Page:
“I do have concerns about the way things are set up,” said assembly speaker Ronald Bergstrom. “I’m concerned about the finances of CVEC. They spent a lot of money and they have very little to show for it.”

Still, it is unclear what role the Assembly of Delegates can play, he said.

Longtime county watchers are keeping an eye on the debate.

“This is the age-old problem,” said former county commissioner Mary LeClair.

The county creates an agency and what is originally meant to be an advisory board, she said.

Soon, however, the advisory board is making decisions that should be made by county commissioners, she said.

“The buck should stop with the commissioners,” she said.

A few officials wearing different hats is inevitable in small governments such as the county, said former state senator and county commissioner Robert O’Leary, who was instrumental in the formation of the Cape Light Compact.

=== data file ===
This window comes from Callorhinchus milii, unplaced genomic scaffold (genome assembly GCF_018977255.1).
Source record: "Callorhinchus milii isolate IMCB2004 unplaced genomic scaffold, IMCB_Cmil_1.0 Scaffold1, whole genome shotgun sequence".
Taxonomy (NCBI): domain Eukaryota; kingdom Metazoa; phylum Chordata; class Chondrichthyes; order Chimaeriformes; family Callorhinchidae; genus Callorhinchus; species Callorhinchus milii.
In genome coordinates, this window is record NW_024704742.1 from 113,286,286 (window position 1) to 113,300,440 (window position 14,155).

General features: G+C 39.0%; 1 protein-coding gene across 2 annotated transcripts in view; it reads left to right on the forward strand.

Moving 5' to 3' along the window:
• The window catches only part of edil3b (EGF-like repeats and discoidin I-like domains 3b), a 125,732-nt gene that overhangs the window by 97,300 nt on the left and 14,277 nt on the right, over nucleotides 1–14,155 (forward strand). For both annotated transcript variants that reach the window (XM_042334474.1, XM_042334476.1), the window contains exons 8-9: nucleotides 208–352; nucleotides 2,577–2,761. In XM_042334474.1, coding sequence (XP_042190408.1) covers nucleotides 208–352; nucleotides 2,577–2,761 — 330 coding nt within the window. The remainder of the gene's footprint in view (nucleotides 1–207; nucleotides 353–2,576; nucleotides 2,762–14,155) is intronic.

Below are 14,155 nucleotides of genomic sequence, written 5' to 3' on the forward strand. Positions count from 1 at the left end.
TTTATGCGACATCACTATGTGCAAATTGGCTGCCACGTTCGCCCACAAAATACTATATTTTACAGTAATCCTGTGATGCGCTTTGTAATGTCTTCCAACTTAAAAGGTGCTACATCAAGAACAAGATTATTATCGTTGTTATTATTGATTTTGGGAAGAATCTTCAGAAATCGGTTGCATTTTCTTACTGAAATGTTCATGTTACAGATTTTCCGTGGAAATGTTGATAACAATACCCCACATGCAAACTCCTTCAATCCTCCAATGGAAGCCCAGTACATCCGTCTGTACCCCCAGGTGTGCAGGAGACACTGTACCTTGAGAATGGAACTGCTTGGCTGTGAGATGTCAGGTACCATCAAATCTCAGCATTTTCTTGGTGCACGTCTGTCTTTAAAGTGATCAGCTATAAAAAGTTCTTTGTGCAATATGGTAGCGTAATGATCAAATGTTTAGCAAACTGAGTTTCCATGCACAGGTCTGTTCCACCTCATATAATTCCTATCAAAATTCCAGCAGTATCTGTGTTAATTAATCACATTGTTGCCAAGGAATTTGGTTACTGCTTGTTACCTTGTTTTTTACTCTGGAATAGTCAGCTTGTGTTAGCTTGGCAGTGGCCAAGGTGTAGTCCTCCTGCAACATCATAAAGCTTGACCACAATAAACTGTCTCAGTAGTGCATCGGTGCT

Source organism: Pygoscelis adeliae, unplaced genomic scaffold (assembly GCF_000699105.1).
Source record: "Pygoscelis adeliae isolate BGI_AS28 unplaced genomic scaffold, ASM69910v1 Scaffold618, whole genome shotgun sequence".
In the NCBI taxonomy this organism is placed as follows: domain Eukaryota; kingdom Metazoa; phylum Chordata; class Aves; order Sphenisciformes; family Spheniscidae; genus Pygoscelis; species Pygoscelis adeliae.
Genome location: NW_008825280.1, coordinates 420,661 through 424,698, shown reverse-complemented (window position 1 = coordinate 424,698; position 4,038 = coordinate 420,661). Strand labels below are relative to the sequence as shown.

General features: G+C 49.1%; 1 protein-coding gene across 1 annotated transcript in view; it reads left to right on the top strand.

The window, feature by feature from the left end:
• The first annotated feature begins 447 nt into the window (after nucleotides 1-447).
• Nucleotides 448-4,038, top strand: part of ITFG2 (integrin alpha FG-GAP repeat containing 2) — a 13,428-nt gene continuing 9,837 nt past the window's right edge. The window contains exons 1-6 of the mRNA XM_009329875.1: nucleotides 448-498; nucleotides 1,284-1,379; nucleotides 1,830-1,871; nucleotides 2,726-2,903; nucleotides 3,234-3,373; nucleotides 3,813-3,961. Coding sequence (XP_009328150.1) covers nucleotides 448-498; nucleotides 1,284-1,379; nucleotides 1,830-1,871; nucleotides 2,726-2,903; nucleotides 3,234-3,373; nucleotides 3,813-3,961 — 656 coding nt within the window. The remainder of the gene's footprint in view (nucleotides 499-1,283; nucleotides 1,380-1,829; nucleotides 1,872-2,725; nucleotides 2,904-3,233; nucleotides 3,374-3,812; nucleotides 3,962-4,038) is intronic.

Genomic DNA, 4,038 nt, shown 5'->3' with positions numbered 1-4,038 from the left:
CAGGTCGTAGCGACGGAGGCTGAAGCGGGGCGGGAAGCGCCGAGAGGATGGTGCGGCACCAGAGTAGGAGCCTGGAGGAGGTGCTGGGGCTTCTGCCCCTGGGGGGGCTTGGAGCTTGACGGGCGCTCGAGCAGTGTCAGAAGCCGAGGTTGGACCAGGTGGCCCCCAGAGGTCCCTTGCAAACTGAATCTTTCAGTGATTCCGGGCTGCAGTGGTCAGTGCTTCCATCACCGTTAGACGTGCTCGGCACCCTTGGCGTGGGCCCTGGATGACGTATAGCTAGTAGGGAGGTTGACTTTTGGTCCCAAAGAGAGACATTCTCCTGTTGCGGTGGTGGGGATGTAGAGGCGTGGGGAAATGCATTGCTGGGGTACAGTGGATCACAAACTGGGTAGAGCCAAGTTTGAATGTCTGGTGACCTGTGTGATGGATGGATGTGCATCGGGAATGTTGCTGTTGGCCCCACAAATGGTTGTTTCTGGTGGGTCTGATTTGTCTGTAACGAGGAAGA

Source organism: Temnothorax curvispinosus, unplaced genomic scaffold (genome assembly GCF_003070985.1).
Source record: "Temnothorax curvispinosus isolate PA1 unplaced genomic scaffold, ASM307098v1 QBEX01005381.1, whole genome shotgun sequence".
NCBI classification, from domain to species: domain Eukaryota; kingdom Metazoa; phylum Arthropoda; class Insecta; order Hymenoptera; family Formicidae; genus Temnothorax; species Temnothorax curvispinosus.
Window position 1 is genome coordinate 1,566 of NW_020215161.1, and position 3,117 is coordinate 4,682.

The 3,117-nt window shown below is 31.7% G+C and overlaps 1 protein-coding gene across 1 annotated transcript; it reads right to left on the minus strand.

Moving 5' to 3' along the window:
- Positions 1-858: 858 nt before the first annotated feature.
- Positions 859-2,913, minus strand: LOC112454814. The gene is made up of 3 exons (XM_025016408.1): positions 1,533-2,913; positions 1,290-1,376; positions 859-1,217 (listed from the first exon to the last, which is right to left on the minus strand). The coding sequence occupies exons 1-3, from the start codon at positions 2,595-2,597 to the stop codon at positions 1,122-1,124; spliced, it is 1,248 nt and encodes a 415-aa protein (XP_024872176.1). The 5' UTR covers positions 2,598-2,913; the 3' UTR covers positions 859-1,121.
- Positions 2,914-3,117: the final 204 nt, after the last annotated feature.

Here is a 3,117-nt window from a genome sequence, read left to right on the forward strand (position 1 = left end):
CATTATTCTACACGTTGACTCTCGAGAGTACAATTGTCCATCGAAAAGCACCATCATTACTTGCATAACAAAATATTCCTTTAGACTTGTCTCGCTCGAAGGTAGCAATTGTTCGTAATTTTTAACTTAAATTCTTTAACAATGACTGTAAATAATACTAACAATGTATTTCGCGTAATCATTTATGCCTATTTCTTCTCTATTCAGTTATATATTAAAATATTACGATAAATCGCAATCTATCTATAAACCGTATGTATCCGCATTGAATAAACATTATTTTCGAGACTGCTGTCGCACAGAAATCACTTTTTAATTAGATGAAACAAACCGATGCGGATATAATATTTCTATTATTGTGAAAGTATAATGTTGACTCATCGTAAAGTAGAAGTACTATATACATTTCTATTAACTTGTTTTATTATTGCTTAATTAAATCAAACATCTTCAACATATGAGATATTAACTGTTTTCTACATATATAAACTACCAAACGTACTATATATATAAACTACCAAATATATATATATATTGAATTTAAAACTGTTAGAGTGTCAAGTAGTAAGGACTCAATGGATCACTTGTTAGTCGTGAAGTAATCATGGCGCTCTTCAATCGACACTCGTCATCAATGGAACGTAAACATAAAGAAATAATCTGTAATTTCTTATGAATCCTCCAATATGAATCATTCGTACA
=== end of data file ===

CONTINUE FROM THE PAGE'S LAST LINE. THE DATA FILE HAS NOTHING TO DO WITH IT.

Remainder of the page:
“Frankly, it happens in town government all the time,” O’Leary said.

O’Leary is co-chairman for a special commission that county commissioners have asked to review the county’s structure. These types of issues are exactly what the body is likely to explore, he said.

Transparency is the most important goal of any government, especially when it comes to the flow of money, O’Leary said.

“If it’s too convoluted and not clear, I think you have to clear it up,” he said.

Source:  By Patrick Cassidy, Cape Cod Times, www.capecodonline.com 11 June 2011

This article is the work of the source indicated. Any opinions expressed in it are not necessarily those of National Wind Watch.